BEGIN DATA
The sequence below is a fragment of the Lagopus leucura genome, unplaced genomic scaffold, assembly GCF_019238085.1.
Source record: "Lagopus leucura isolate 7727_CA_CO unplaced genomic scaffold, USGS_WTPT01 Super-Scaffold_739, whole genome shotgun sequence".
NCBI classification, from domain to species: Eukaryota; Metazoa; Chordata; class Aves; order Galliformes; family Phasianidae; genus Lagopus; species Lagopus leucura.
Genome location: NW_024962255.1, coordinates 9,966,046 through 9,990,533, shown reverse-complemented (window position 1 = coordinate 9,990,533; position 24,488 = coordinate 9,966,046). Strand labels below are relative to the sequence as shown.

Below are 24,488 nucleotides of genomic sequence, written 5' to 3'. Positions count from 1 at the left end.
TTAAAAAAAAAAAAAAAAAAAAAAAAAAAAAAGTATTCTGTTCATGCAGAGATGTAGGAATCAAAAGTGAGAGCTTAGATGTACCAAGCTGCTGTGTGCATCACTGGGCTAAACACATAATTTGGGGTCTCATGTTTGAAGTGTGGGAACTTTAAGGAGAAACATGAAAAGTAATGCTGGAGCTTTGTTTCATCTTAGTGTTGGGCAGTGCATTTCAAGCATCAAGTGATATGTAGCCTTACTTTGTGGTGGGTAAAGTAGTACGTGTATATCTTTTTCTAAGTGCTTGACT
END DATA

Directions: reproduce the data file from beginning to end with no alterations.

The sequence below is a fragment of the Lagopus leucura genome, unplaced genomic scaffold, assembly GCF_019238085.1.
Source record: "Lagopus leucura isolate 7727_CA_CO unplaced genomic scaffold, USGS_WTPT01 Super-Scaffold_739, whole genome shotgun sequence".
NCBI classification, from domain to species: Eukaryota; Metazoa; Chordata; class Aves; order Galliformes; family Phasianidae; genus Lagopus; species Lagopus leucura.
Genome location: NW_024962255.1, coordinates 9,966,046 through 9,990,533, shown reverse-complemented (window position 1 = coordinate 9,990,533; position 24,488 = coordinate 9,966,046). Strand labels below are relative to the sequence as shown.

Below are 24,488 nucleotides of genomic sequence, written 5' to 3'. Positions count from 1 at the left end.
TTAAAAAAAAAAAAAAAAAAAAAAAAAAAAAAGTATTCTGTTCATGCAGAGATGTAGGAATCAAAAGTGAGAGCTTAGATGTACCAAGCTGCTGTGTGCATCACTGGGCTAAACACATAATTTGGGGTCTCATGTTTGAAGTGTGGGAACTTTAAGGAGAAACATGAAAAGTAATGCTGGAGCTTTGTTTCATCTTAGTGTTGGGCAGTGCATTTCAAGCATCAAGTGATATGTAGCCTTACTTTGTGGTGGGTAAAGTAGTACGTGTATATCTTTTTCTAAGTGCTTGACT